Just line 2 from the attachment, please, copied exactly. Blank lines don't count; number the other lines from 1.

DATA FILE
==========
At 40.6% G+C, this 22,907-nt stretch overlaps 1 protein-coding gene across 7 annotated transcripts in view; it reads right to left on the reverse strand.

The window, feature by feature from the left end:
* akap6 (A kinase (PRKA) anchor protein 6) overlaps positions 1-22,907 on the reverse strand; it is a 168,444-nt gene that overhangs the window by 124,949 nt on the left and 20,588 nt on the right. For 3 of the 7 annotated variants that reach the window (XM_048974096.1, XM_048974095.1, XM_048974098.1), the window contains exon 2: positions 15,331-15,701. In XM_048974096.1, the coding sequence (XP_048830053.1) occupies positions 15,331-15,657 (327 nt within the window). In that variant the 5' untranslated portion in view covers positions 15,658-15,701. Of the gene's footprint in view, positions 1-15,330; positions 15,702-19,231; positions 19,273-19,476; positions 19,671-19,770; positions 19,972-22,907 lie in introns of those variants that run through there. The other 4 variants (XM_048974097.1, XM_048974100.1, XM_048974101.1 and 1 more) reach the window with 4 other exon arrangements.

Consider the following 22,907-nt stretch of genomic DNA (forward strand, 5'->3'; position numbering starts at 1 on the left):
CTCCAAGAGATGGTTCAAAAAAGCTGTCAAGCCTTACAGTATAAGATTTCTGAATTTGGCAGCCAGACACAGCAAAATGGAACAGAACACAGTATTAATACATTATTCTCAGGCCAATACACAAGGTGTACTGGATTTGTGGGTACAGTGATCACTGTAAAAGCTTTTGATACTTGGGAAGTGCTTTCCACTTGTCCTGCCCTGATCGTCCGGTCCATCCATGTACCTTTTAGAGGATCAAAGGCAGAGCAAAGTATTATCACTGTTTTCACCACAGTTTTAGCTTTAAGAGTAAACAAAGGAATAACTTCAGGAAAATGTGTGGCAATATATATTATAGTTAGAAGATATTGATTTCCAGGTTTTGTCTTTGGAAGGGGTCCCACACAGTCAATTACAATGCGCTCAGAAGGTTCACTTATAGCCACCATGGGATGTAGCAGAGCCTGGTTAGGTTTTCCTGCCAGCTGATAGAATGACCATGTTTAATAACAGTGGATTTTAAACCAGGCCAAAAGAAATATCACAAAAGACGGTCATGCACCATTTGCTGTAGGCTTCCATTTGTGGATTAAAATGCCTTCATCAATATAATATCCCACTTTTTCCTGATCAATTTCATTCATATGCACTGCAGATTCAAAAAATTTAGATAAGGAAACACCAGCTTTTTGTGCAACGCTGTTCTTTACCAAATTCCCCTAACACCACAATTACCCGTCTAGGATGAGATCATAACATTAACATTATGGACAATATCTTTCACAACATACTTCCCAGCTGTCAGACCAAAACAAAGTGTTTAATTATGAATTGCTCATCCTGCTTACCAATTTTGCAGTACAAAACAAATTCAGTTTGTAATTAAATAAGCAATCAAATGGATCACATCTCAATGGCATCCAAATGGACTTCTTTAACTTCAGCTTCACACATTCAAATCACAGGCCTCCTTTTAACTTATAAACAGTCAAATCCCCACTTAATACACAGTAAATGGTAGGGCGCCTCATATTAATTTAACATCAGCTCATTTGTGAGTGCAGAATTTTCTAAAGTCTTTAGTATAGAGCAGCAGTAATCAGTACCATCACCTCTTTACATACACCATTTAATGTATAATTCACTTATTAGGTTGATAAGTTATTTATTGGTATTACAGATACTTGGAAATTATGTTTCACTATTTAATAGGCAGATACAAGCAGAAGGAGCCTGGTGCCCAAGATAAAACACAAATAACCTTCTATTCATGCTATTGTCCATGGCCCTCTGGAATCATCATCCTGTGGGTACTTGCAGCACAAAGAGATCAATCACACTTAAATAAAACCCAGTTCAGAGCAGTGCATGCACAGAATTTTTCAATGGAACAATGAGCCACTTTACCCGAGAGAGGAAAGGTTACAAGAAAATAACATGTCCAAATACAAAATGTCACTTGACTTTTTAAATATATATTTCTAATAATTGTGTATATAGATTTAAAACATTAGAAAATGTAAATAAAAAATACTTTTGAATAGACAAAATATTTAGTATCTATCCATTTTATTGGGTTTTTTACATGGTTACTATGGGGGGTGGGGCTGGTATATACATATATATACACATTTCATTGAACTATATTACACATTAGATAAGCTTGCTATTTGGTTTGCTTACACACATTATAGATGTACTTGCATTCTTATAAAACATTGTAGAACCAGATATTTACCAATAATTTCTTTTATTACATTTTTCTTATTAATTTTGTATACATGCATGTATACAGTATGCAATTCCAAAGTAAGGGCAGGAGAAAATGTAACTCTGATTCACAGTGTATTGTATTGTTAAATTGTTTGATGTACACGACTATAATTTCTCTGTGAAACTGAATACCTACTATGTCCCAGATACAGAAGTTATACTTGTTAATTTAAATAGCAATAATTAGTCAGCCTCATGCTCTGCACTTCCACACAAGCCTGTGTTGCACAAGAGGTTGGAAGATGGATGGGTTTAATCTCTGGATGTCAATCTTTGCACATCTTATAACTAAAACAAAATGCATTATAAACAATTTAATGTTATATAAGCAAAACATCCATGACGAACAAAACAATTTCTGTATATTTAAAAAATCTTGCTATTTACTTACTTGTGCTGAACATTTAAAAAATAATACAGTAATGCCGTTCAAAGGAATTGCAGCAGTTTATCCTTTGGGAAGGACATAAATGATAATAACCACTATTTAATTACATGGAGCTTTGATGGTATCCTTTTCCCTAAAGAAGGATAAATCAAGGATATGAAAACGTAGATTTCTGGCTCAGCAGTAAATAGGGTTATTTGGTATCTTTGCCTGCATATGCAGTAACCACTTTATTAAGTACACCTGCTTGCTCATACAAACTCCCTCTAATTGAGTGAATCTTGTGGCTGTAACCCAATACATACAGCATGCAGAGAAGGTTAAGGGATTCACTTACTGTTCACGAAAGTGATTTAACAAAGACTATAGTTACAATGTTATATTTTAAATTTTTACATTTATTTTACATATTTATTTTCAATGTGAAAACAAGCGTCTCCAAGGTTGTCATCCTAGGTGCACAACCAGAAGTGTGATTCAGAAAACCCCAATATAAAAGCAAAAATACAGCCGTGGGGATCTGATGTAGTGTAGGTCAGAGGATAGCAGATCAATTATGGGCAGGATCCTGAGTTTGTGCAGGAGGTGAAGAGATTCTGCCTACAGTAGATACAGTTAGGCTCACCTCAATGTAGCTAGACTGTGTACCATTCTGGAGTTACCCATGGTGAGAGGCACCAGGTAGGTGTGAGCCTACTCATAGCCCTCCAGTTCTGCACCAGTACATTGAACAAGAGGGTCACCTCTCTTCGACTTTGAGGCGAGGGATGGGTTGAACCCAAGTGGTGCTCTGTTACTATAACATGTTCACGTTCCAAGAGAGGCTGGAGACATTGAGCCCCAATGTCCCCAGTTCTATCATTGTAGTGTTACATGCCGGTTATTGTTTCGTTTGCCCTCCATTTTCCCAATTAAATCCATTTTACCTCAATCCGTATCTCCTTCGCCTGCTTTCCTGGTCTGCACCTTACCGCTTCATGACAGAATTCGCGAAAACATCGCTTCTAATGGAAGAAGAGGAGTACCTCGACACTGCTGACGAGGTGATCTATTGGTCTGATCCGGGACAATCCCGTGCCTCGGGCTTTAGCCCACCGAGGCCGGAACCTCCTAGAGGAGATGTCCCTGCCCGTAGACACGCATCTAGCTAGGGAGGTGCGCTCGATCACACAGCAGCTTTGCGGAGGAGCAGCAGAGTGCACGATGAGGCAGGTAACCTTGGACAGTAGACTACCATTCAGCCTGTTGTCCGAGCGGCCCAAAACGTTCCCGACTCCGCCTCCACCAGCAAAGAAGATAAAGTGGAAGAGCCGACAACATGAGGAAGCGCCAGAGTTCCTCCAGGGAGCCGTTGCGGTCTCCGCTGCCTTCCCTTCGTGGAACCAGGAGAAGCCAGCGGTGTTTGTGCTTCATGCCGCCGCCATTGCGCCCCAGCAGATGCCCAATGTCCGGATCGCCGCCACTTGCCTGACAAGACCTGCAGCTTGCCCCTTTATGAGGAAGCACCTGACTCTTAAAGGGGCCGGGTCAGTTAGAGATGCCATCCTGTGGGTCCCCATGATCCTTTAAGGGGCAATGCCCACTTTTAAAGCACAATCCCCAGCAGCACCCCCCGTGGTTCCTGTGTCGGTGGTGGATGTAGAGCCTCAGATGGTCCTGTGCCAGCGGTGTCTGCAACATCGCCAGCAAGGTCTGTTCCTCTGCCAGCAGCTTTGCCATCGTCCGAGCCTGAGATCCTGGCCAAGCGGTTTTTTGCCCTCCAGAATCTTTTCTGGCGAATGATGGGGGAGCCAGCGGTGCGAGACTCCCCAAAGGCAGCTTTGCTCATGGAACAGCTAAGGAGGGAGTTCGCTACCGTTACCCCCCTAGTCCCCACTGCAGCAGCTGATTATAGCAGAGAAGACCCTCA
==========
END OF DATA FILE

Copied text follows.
The window, feature by feature from the left end: